Claire Sullivan

A Scholar's Voice

ClaireSullivan web

by NancyLee Honey Marsh   
Photography by Christian Lee

“Education is teaching our children to desire the right things.” -Plato

One never knows exactly what spark will set our life on fire. As a teacher, Claire Sullivan lived all over the world and barely grasped a breath before another idea was in motion. Her thirst for knowledge and sharing it goes back to her childhood. “I grew up in Brooklyn, New York during difficult times. Mom was a homemaker, and my father was a self-made man. We were filled with curiosity about the world and greatly valued our Jewish heritage and its history and traditions.” Hilton Head was fortunate to capture Claire in 1992. She astutely observed Hilton Head’s educational system and was prompted to found the International Academy, now Heritage Academy. This school of excellence focuses on combining education, athletics and performing arts for international and local students. It thrives today having expanded from its original 17 students to more than 130.

Claire smiled and waved to me from an outside table on a lovely Lowcountry day. Entwined with sunshine and a soft breeze, energy waves circled about her. When she shared her resume with me, it was apparent we’d need weeks to discuss her achievements. In Renaissance days, Claire would have been distinguished as a scholar who studied the languages and cultures of ancient Greece and Rome. In today’s world, she is a classical humanist, passionate about humans, their values, capacities, worth and improving their future.

Her inquisitiveness led to a B.A. in History from University of New Hampshire, a masters in Social Foundations and Educational Planning from Syracuse University, and ultimately a Ph.D. in Comparative Education and Educational Administration and Planning. “It’s been a fascinating 20 years teaching and living in Slovakia, Germany, Finland and Japan.” A perfect fit, her international experience prompted her appointment to the board of directors of the World Affairs Council of Hilton Head (WACHH), which celebrated its tenth anniversary in 2014, and is an affiliate of the World Affairs Council of America.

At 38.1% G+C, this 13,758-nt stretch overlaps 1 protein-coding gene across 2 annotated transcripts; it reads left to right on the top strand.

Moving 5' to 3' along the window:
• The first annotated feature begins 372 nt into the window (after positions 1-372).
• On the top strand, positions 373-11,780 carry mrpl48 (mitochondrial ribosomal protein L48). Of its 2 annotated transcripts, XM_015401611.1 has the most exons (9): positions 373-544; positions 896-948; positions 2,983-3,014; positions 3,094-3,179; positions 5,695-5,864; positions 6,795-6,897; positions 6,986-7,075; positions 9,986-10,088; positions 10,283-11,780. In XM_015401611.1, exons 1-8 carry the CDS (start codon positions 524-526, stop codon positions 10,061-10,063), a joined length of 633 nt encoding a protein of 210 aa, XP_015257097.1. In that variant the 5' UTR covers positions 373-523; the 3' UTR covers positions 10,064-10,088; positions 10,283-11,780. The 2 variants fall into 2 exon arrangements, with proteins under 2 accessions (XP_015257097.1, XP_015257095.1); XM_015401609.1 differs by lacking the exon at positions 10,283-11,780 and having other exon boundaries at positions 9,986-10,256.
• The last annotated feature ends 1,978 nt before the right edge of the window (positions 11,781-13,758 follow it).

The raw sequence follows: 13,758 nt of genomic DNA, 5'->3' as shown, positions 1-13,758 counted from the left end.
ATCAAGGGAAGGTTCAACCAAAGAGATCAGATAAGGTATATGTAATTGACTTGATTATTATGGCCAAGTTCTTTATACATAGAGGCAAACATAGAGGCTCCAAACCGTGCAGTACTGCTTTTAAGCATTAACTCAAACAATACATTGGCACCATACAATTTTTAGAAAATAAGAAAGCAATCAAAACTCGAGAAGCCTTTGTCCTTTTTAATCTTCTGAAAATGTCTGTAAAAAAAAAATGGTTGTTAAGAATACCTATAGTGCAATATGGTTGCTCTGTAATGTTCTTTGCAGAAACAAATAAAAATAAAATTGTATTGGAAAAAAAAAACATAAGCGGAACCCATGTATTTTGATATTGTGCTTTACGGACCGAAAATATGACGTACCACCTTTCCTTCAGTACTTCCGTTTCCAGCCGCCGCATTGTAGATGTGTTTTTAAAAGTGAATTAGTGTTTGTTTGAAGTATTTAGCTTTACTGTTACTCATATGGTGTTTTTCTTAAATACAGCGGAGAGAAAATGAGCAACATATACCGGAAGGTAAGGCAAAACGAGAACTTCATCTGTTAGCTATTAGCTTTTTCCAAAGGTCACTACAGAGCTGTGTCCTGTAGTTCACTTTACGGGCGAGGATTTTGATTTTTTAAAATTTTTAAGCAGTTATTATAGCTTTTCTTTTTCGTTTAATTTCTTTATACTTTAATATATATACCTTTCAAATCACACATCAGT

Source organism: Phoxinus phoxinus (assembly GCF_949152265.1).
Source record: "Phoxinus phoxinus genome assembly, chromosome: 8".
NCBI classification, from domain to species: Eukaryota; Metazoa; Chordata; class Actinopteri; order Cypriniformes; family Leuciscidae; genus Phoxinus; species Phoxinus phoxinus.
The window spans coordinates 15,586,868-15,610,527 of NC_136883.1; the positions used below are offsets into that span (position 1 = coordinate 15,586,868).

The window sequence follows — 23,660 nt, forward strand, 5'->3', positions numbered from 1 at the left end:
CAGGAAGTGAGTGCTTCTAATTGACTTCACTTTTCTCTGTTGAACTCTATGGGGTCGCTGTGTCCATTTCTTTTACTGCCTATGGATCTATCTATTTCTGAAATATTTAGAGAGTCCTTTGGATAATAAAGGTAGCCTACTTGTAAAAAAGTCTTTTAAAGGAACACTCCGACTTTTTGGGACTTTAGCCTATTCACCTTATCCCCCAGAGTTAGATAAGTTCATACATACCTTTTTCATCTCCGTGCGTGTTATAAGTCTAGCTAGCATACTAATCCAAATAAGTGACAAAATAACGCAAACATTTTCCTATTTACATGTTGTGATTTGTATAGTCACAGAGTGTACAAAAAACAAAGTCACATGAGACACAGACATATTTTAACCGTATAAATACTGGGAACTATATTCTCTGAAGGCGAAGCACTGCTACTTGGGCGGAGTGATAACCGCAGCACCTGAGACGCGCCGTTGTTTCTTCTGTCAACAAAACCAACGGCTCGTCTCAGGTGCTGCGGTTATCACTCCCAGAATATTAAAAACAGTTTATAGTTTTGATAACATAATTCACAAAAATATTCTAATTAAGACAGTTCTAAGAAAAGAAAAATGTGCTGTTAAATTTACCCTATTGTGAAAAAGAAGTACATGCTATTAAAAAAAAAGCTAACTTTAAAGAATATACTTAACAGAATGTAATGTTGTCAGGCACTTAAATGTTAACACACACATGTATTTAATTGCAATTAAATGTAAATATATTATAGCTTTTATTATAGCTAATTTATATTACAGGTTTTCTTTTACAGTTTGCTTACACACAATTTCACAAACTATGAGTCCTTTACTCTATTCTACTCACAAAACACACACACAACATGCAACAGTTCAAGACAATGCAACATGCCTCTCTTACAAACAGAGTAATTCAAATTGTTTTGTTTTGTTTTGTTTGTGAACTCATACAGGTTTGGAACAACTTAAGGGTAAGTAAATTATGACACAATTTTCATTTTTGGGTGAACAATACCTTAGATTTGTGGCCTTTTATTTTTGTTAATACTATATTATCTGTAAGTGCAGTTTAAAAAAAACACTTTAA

Claire maintains a lively schedule. “I love to cook and garden. I grew up across the street from the Brooklyn Botanical Garden and participated in their children’s program, one of the oldest in the United States. Gardening was an important part of my youth and a natural for me now,” she said.

Claire observed, “There is an intellectual loneliness today. We yearn for a connection with others of similar acumen. The World Affairs Council meetings, held the first and third Fridays of each month at the First Presbyterian Church on Hilton Head, offer opportunities to experience eclectic speakers who delve into topics of US global concerns. The question and answer period following the presentation is most informative too. To spark interests in different cultures and connect people through understanding, the educational programs are extremely well planned. There are a multitude of issues dividing humanity, which should be addressed.”

Working as a facilitator in the Great Decisions and Fall Forum discussion sessions for WACHH is an exhilarating experience for Claire. “We also plan to expand programs to area middle and high schools.”

From Director of Canterbury School for grades 5-12 in St Petersburg, Fla. to instructing courses on Islam, American Education and Immigration at the USCB Osher Life Long Learning Institute, Claire has inspired, motivated and touched multiple lives with her innovative ideas and compassion.

Up Close:

What is WACHH proposing for schools?  “An exciting ‘Model UN’ program is planned for HH2016.

How can we participate? Contact WACHH at 843-384-6759 for membership details and scheduled speakers.

Traditional enjoyment: When I have time to cook, my favorite dishes to create are brisket and liver.

Surprise: I love to dance! It’s another of my passions! My students tell me I’m really good at the salsa and jitterbug!

Most admired philosopher:  Plato